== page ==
Jesus answered the critical question of the scribes and Pharisees with three parables: the parable of the bridegroom, the parable of the patch on the cloth, and the parable of the wine and the wineskins. The first parable introduces the concept of Jesus as the bridegroom, and the second two parables illustrate the idea of something old and something new.
The holy Rabbi of Nazareth invited the unholy and ungodly tax collector to be His disciple. The disciples who were already with Jesus must have gasped, and the people in the crowd probably began to whisper in disbelief, but the most surprised person at that moment would have been Levi.
And with that, sometime between 3 and 4 p.m. on a Friday, Jesus won the victory over sin. He was the perfect sacrifice, the Lamb of God without spot or blemish who takes away the sins of the world. But Jesus did not come only to defeat sin, He also came to defeat death. To do this, Jesus had to fully experience death, so the spirit of Jesus descended into Hades, and into the realm of the righteous dead to lead captivity captive.
But by the end of the week the multitudes would turn on Christ and cry out, “Crucify Him! Crucify Him!” (Lk. 23:21). He came into Jerusalem hailed as a king, but a week later He was taken outside of Jerusalem and hung on a cross like a common criminal. This would be a dramatic and decisive turn of events in the span of only seven days, but each point in the process was fulfilling prophesy concerning the coming Messiah.
Once people realized how special Jesus was, everywhere Jesus went the people crowded around Him. Eventually some of the religious elites began to worry that Jesus might challenge their positions or their authority, so they also began to show up in order to critique and criticize Jesus. They were constantly watching with a critical eye and listening for something with which to accuse Jesus of, such as, fraud or blasphemy. Sadly, in process of their criticism, they likely deprived themselves of the ministry that could have been for them. People who come to church only to pick apart the sermon and criticize the preacher are rarely blessed.
JESUS HAS LEFT THE BUILDING Mark 1:29-45 29 Now as soon as they had come out of the synagogue, they entered the house of Simon and Andrew, with James and John. 30 But Simon’s wife’s mother lay sick with a fever, and they told Him about her at once. 31 So He came and took her by the hand and...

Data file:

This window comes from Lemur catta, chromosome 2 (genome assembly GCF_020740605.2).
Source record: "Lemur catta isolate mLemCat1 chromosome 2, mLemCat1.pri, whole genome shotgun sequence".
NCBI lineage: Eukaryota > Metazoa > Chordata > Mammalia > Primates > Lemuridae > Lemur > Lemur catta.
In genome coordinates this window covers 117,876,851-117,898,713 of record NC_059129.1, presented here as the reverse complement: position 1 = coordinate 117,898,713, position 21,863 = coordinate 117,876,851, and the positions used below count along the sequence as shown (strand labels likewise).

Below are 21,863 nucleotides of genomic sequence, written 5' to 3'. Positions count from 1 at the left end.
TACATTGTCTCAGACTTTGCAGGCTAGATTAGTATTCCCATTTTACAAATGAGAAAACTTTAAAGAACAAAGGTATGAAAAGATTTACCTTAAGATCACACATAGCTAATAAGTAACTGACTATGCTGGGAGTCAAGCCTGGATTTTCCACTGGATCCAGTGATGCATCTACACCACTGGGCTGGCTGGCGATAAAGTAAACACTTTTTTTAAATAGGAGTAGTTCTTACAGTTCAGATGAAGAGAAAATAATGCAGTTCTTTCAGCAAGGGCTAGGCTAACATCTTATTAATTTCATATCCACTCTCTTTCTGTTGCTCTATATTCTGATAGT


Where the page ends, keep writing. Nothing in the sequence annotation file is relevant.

At the age of 30, Jesus emerged from the small village of Nazareth in the region of Galilee; He was baptized by John; tempted in the wilderness; and then came to Galilee preaching that the coming kingdom of God is near. Jesus was one man from the obscure town of Nazareth, walking along the banks of the Sea of Galilee, calling only twelve men to follow Him, yet His message would change the world.
However, in the middle of the wilderness, fasting for forty days, with the dangers of wild beasts ever present and Satan (the adversary), tempting Him, Jesus overcame and “the angels ministered to Him.” The first Adam fell and the angel stood with a flaming sword to keep Adam and Eve out of the Garden and away from Tree of Life, but Jesus prevailed and has become the way, the gate, and the door to eternal life.
We thank God when the preacher shows up, and I’m always glad when the musicians and singers show up. I’m overjoyed when I see you coming through the doors on Sunday, but it isn’t until Jesus shows up that the healer is in the house. It isn’t until Jesus shows up that worship is more than songs, sermons are more than noise, and prayers are more than words. Jesus makes the difference. In His name prayers are answered, lives are changed and hope is restored. It just isn’t church until Jesus shows up.
God sent His Son—His one and only eternally begotten Son—into a sinful fallen world to tell us and to show us that He loves us. In fact, God loves us unconditionally. We don’t have to be good enough for God to love us; instead, God’s love shows us that if we have value in His eyes, then we should have value our own eyes. Apostle Paul said, “But God demonstrates His own love toward us, in that while we were still sinners, Christ died for us” (Ro 5:8). He loved us in the middle of our mess, in the face of our failures, and in spite of our sins. God’s love moved Him to make the ultimate sacrifice, a sacrifice with the power to pull us out of sin and into grace.